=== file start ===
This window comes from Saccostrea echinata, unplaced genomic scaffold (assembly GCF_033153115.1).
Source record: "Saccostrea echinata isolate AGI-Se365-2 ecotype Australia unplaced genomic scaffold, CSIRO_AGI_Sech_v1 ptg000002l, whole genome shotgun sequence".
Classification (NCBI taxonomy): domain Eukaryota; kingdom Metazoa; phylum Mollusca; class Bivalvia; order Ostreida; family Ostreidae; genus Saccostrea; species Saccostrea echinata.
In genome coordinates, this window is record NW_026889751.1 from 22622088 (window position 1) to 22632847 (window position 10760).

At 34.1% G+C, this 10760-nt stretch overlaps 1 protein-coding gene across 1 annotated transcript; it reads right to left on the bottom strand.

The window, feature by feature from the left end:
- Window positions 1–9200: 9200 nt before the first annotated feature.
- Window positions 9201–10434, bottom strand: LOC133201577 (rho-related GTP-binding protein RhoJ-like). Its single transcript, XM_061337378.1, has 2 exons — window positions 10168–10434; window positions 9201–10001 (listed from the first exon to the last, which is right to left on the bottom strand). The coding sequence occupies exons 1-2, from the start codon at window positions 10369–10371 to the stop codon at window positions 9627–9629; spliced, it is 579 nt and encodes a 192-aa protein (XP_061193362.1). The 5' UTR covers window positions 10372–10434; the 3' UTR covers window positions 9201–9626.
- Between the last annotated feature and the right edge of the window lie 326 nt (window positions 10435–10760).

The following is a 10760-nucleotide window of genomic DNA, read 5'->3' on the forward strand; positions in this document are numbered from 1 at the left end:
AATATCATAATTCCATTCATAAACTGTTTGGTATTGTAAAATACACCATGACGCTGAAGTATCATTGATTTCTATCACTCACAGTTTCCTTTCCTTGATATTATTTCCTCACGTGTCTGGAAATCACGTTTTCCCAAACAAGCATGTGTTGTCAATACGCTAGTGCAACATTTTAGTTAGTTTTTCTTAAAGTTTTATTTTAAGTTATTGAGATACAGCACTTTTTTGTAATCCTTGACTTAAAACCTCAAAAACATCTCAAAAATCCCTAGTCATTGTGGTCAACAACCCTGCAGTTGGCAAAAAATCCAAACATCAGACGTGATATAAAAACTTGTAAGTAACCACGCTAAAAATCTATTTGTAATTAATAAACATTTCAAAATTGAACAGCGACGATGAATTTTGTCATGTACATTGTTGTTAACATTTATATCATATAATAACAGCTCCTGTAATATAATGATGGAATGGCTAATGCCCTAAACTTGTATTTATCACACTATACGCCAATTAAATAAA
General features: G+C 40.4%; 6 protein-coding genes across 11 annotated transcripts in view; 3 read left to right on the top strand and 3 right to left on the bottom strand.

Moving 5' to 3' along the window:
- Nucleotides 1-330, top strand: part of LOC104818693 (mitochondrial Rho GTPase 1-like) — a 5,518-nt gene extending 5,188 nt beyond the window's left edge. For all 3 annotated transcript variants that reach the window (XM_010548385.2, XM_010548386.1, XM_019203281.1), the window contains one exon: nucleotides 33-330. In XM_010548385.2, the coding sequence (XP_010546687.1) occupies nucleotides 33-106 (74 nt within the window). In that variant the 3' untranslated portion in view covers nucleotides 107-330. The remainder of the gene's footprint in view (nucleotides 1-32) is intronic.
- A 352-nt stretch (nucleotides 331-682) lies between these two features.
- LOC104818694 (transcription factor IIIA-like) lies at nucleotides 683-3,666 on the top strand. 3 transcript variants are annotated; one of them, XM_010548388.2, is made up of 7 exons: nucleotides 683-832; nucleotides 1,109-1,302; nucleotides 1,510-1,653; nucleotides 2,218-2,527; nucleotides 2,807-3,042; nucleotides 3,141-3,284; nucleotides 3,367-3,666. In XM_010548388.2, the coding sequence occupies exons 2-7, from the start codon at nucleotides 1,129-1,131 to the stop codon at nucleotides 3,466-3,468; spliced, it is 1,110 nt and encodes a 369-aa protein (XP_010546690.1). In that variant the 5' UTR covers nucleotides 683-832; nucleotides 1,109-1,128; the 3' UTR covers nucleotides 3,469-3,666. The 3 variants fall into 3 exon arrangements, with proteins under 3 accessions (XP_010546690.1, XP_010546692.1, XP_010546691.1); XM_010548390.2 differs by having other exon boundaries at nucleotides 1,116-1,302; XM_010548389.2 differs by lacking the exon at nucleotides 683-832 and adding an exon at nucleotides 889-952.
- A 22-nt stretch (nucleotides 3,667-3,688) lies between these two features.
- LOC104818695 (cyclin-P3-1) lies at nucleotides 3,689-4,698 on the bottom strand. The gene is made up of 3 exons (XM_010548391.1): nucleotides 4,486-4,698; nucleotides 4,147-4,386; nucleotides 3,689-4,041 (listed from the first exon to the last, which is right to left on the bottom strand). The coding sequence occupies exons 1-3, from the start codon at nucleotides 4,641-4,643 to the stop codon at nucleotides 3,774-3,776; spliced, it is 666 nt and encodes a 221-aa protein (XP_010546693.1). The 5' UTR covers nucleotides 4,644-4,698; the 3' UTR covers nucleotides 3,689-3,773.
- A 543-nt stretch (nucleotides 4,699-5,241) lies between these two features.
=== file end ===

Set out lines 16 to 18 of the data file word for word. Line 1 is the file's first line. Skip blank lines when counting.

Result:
- LOC104818694 (transcription factor IIIA-like) lies at nucleotides 683-3,666 on the top strand. 3 transcript variants are annotated; one of them, XM_010548388.2, is made up of 7 exons: nucleotides 683-832; nucleotides 1,109-1,302; nucleotides 1,510-1,653; nucleotides 2,218-2,527; nucleotides 2,807-3,042; nucleotides 3,141-3,284; nucleotides 3,367-3,666. In XM_010548388.2, the coding sequence occupies exons 2-7, from the start codon at nucleotides 1,129-1,131 to the stop codon at nucleotides 3,466-3,468; spliced, it is 1,110 nt and encodes a 369-aa protein (XP_010546690.1). In that variant the 5' UTR covers nucleotides 683-832; nucleotides 1,109-1,128; the 3' UTR covers nucleotides 3,469-3,666. The 3 variants fall into 3 exon arrangements, with proteins under 3 accessions (XP_010546690.1, XP_010546692.1, XP_010546691.1); XM_010548390.2 differs by having other exon boundaries at nucleotides 1,116-1,302; XM_010548389.2 differs by lacking the exon at nucleotides 683-832 and adding an exon at nucleotides 889-952.
- A 22-nt stretch (nucleotides 3,667-3,688) lies between these two features.
- LOC104818695 (cyclin-P3-1) lies at nucleotides 3,689-4,698 on the bottom strand. The gene is made up of 3 exons (XM_010548391.1): nucleotides 4,486-4,698; nucleotides 4,147-4,386; nucleotides 3,689-4,041 (listed from the first exon to the last, which is right to left on the bottom strand). The coding sequence occupies exons 1-3, from the start codon at nucleotides 4,641-4,643 to the stop codon at nucleotides 3,774-3,776; spliced, it is 666 nt and encodes a 221-aa protein (XP_010546693.1). The 5' UTR covers nucleotides 4,644-4,698; the 3' UTR covers nucleotides 3,689-3,773.